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# Correction of exercises p.

202-203:

## 15. a) Since the coins are all different then:

The distribution of the coins can be in the form of:
First candidate Second candidate Third candidate
6 0 0
5 1 0
4 2 0
3 3 0
4 1 1
3 2 1
2 2 2

## Of course, these distributions can be permuted among the

candidate, that is in the first case the first candidate can
have 0 coins, the second 6 and the third 0, and so on….
The coins in the first case undergo two processes:
Process 1: choosing these coins.
6C 6 = 1

## Process 2: permuting these coins among the three

candidates, in other words, the number of ways the three
numbers 6,0 and 0 can be arranged.
3P 3
=3
2!

3 ×1 = 3

## The coins in the second case, also undergo two processes:

Process 1: choosing the coins.
6C 5 ×1C 1 = 6

3P 3 = 6

## The results from the second case are:

6 × 6 = 36
And so on…
Case number Process 1 Process 2 Result
3 6C 4 × 2C 2 = 15 3P 3 = 6 6 ×15 = 90
4 6C 3 × 3C 3 = 20 =3 3 × 20 = 60
3P 3
2!
5 6C 4 × 2C 1×1C 1 = 30 3P 3 3 × 30 = 90
=3
2!
6 6C 3 × 3C 2 × 1C 1 = 60 3P 3 = 6 360
7 3P 3 90
=1
3!
6C 2 × 4C 2 × 2C 2 = 90

## Total number of cases:

3+36+90+60+90+360+90=729.

## b) Use the rule:

(6 + 3 − 1)C (3 − 1) = 28

## 16. Same procedure like number 15- a.

1st 2nd Process 1 Process 2 Results
candidate candidate
8 2 10C 8 × 2C 2 = 45 2P 2 = 2 90
7 3 10C 7 × 3C 3 = 120 2P 2 = 2 240
6 4 10C 6 × 6C 6 = 210 2P 2 = 2 420
5 5 10C 5 × 5C 5 = 252 2P 2 252
=1
2!

## The total number of cases is: .

90 + 240 + 420 + 252 = 1002
17. Since any two points of intersection belong to a line, then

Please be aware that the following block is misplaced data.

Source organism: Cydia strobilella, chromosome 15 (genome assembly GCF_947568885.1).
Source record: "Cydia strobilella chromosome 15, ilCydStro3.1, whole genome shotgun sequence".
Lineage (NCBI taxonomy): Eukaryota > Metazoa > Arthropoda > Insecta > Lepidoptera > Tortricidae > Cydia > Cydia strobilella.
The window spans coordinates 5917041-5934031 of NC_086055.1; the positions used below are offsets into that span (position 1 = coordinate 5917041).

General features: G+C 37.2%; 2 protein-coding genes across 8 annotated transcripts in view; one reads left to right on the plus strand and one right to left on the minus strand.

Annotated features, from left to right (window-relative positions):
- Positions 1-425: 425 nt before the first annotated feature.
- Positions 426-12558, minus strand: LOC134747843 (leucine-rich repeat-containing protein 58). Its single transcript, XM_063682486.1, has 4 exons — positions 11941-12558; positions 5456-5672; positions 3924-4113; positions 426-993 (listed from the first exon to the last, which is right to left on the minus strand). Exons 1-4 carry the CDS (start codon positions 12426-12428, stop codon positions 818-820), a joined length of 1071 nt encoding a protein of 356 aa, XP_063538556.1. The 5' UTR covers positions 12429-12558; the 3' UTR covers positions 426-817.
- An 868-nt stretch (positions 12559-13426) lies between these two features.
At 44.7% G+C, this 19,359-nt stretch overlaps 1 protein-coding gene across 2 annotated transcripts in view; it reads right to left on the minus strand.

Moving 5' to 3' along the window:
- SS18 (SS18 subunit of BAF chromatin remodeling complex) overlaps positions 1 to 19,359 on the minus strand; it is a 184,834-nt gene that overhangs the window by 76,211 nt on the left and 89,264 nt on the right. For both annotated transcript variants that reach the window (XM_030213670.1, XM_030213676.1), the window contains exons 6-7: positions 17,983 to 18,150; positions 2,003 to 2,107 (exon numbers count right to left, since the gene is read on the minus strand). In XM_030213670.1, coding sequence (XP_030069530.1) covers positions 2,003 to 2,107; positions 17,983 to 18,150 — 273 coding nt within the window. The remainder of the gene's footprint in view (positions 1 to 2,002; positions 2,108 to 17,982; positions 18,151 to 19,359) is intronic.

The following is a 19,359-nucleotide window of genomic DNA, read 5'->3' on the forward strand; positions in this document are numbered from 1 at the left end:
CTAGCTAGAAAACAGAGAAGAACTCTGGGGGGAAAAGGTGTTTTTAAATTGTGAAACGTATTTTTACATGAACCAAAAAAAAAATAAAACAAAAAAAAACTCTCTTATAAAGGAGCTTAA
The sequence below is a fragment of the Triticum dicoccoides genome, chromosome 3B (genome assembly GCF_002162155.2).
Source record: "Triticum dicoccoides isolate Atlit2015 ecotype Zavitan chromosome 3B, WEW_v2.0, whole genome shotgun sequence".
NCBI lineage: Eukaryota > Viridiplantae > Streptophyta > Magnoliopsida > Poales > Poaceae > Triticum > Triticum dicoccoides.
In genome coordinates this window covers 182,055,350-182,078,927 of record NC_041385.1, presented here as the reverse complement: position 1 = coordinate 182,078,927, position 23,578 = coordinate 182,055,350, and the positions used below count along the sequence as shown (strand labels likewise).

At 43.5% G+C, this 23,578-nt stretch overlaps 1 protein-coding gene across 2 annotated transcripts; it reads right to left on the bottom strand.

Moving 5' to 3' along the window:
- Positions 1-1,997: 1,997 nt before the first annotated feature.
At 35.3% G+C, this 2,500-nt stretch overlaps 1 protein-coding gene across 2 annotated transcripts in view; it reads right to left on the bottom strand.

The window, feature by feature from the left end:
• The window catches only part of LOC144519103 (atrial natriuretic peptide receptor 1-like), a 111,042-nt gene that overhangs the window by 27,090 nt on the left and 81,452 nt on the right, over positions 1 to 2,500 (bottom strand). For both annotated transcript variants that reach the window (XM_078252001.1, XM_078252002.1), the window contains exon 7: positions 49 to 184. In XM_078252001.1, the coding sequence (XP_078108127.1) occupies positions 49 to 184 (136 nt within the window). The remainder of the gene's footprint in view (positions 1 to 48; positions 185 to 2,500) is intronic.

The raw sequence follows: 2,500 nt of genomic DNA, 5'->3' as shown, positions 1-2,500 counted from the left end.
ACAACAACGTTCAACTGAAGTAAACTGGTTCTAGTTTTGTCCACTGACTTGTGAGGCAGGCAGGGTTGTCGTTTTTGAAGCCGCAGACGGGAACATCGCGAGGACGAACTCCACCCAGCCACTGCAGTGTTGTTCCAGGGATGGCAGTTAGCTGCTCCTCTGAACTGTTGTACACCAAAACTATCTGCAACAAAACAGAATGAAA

to construct a triangle all we need 3 points of intersection,
that is 3 lines. So, simply:
.
5C 3 = 10

## 18. Consider the three cases:

Intersection between two lines:
Number of cases =
m! m ( m − 1)
mC 2 = =
2!( m − 2 ) ! 2

## Every two lines intersect once, so in total:

1
1× m (m − 1) = m (m − 1)
2
Intersection between two circles:

Number of cases:
n! 1
nC 2 = = n (n − 1)
2!( n − 2 ) ! 2

## But every two circles intersect in two points, then total

number of intersections is:
1
2 × n (n − 1) = n (n − 1)
2

## Total number of cases is :

nC 1× mC 1 = n × m
However, a line and a circle intersect in two points so the
total number of cases is:
2× n × m

## In total the maximum number of intersection points is

1
n (n − 1) + m ( m − 1) + 2m .n
2
19. We divide the problem into three cases:

## a) Choosing one of the 4 collinear points and another point

from the 8 that are non-collinear
4C 1× 8C 1 = 32

8C 2 = 28

## c) Choosing any two of the four collinear points ( any two

will generate the same line) which gives only one case.
Total number of cases: 32+28+1=61

20. a)
12!
5!× 7!

b)
12!
6!× 6!
c)
12!
6!× 6!× 2!
d)
12!
4!× 4!× 4!
e)
12!
4!× 4!× 4!× 3!

## 21. Partition of like objects:

(n + r − 1)C (r − 1) = (5 + 4 − 1)C (4 − 1) = 8C 3

## 22. Partition of like objects:

Since none of the compartments is empty, then each
compartment contains one object for sure. After placing one
object in each of the five compartments, the number of
objects left to be placed is 3
(n + r − 1)C (r − 1) = (3 + 5 − 1)C (5 − 1) = 7C 4

## 23. The sum is 10=1+1+1+1+1+1+1+1+1+1.

So, we have ten 1’s that are considered to be identical
objects and that need to be portioned among four
compartments .
(x 1 , x 2 , x 3 , x 4 )

## a. So again, partition of identical objects:

(n + r − 1)C (r − 1) = (10 + 4 − 1)C (4 − 1) = 13C 3

## b. We can change the question into: in how many ways

can 10 identical objects be placed in 4 compartments if
each compartment contains at least one object?
This is similar to number 22: after placing one 1 in each
of the four compartments, the number of ones left is 6.
So again, partition of identical objects:
(n + r − 1)C (r − 1) = (6 + 4 − 1)C (4 − 1) = 9C 3